Lessons from Painting for Teaching

As FYS is a fall event, there’s little to say in this blog-space during the spring. Yet once and a while I have a thought about teaching and learning that I want to share.

I was painting last weekend and, as always, struggling with getting the colors right.  After offhandedly commenting to Siggy, Betsy, and Richard about teaching myself about patience (vs. color blending), Siggy retorted that it sounded a lot like teaching.  I think she has a great point.

Painting (or any art) is a lot like teaching. Which I suppose reinforces the idea that teaching is an art, much like painting.  In that spirit, I offer five lessons about teaching, from painting.

The first lesson – something I must re-learn at every sitting – is that you cannot rush the process. A teacher-artist needs patience. Painters achieve depth by layering thin layers of transparent color to build the final effects. It requires each layer to dry before applying the next. In a similar way, students need time encode into memory what they’ve learned in a manner that facilitates retrieval in multiple contexts.

Lesson number two is that art requires a bit of planning, and discipline. We tend to think that creativity as a competing value to discipline, but it’s not. While I am always open to pursuing unexpected opportunities, I do start with a plan: what do I want people to see in my art (what do I want my students to know after spending 14-weeks with me)?

Lesson number three: the hardest stuff remains hidden from the finished product, but the finished product wouldn’t be the same without these hidden details. The painting you see is the end result of a painstaking process of layering. I start with a sketch, add an underpainting to set tone, and only in the end do I add the subtle layers of color.

Learning demands a similar sequence: students read, discuss, and write, but these products do not constitute the final learning. What they see in the end depends on these things, but they’re the sketch and underpainting, not the final product.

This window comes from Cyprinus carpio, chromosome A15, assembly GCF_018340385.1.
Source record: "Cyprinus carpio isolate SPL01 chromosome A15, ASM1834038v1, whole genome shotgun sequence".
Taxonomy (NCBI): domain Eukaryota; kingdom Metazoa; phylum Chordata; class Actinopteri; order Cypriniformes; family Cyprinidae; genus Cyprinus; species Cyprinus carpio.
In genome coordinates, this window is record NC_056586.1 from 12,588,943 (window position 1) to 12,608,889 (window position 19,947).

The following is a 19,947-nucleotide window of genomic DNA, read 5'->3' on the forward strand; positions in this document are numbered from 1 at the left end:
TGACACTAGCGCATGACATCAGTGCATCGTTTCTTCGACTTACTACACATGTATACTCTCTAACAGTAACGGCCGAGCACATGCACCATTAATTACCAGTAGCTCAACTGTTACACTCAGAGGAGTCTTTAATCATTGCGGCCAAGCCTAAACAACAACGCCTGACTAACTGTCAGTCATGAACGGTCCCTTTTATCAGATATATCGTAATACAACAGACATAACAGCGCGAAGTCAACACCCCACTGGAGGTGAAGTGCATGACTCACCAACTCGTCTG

Lesson four is about tools: each has a purpose and works best when used properly. In the same way I don’t use power point to teach creativity I don’t use a 2” brush for detail work. Similarly, effective teachers know when to apply the tools of learning (from pedagogy to technology) to achieve the desired effect.

Lesson five is the the hardest to learn – but it’s the most important. I learn something new each time I paint and I apply what I’ve learned to my next painting. I must remember to do the same when teaching.

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1 Comment

  1. Thomas,
    Not only does your description of the learning process relate to your “art” but also in so many other creative endeavors. Whether it’s writing a book (or a blog), composing a symphony or a rap song, rehearsing for a play, practicing shooting a basketball or fielding a ground ball, one has to be prepared to work and to practice. One must deal with mistakes, not by ignoring them but by studying what went wrong. When we stand in front of the freshmen on the first day of class, it’s important to realize there may be as many as 20 different learning styles to test our expectations and our expertise. Actors and musicians “play”, poets and playwrights write, painters and sculptures work with their hands but we should never forget how there other senses are at work for these artists. The actor and musician speak and listen, the poet and the playwrights see, speak, and listen, and the painter sees; all reflect on their work. Learning is an action verb just like seeing, hearing, listening, speaking, and, yes, reflecting.

    Liked by 1 person

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